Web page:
We developed an intense personal and professional relationship in the mid-2000s after I returned home from college, and in 2010 I would co-produce the Improvisor Festival to mark the 30th anniversary of The Improvisor music journal that was co-founded by Williams in 1980. In 2013 we shared a stage at an exhibition for Tuscaloosa artists collective Raudelunas, where the ’Pataphysical Redux concert had him perform alongside Fred Lane for the first time since 1976. More recently, we worked together on a documentary about Lane and Raudelunas called Icepick To The Moon.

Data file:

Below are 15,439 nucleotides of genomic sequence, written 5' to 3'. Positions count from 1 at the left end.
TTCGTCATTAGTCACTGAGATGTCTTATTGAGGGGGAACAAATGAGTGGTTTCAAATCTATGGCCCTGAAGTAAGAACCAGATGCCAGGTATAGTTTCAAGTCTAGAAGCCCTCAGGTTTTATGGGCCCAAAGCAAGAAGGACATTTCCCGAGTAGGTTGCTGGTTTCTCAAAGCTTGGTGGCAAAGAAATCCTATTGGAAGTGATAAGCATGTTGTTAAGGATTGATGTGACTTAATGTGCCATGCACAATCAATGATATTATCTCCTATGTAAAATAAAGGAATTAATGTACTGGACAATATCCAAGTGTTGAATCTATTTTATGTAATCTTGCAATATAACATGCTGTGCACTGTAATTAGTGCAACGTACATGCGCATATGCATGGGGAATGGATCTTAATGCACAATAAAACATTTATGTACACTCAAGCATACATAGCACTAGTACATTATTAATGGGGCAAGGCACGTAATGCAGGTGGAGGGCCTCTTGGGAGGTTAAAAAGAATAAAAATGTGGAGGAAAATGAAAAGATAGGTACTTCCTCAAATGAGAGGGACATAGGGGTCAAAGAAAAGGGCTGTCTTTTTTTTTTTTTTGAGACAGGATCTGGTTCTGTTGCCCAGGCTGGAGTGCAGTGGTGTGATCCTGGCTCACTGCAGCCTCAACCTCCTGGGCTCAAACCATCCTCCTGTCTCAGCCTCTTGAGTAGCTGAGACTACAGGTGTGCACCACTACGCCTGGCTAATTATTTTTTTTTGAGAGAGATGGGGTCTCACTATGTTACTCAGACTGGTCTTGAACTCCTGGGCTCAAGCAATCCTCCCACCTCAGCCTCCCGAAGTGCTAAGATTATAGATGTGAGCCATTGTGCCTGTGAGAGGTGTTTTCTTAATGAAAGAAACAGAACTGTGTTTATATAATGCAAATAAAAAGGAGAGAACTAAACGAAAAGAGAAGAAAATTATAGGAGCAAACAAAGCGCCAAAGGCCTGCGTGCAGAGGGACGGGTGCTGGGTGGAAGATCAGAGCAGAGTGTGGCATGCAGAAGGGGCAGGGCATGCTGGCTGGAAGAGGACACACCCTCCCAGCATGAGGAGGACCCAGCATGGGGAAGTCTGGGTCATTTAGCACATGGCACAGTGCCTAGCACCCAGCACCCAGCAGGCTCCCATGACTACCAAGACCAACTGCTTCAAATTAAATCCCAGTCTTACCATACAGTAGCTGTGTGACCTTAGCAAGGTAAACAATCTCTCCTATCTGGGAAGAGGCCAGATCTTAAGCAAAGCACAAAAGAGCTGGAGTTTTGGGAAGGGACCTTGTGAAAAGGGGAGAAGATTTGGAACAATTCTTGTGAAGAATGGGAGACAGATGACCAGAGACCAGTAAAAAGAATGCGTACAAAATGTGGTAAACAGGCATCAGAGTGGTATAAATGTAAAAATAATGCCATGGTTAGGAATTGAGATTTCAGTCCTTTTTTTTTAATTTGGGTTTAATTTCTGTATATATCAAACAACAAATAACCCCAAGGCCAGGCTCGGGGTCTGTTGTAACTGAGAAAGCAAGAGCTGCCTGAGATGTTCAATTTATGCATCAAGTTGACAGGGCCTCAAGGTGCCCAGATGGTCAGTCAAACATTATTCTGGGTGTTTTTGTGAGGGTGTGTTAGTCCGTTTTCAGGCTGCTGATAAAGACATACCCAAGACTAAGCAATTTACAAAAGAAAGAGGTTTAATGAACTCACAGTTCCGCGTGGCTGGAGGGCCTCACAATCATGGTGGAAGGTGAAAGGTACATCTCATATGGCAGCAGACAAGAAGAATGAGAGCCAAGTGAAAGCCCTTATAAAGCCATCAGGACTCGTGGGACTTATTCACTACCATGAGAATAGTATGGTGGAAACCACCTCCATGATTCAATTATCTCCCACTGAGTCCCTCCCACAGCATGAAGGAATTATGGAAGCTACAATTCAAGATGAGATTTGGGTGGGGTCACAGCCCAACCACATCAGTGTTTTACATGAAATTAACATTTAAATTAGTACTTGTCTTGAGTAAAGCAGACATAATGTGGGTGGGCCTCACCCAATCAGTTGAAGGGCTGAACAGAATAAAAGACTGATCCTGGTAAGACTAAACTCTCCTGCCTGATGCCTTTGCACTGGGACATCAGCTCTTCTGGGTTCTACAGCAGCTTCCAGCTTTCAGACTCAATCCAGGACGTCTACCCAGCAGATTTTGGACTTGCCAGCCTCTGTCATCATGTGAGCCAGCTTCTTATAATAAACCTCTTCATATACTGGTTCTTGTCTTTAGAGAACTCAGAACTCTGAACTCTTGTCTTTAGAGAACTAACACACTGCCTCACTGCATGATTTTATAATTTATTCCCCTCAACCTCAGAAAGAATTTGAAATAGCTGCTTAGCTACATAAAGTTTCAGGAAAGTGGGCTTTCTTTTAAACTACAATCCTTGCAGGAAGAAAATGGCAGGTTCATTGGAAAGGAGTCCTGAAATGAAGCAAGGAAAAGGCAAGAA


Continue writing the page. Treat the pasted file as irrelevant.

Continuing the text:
My work with Williams provided once in a lifetime opportunities to learn alongside one of the great sonic philosophers and cosmic pranksters of the 20th and 21st centuries. It also gave me insight into his unique perspective on both life and art, connecting everything from extended guitar techniques and the Southern blues tradition to his wildly funny and insightful writings on spontaneous composition and the influence of surrealism, and the secret life of fried eggs vis-a-vis his cartoon drawings, among so much more. Infused with a wry humour that gave even his most serious musical pursuits a nod to the absurd, his work was approachable and relatable in an artistic world too often devoid of either point of entry. Williams inspired me to look further and think harder about the intersectionality of art and sound.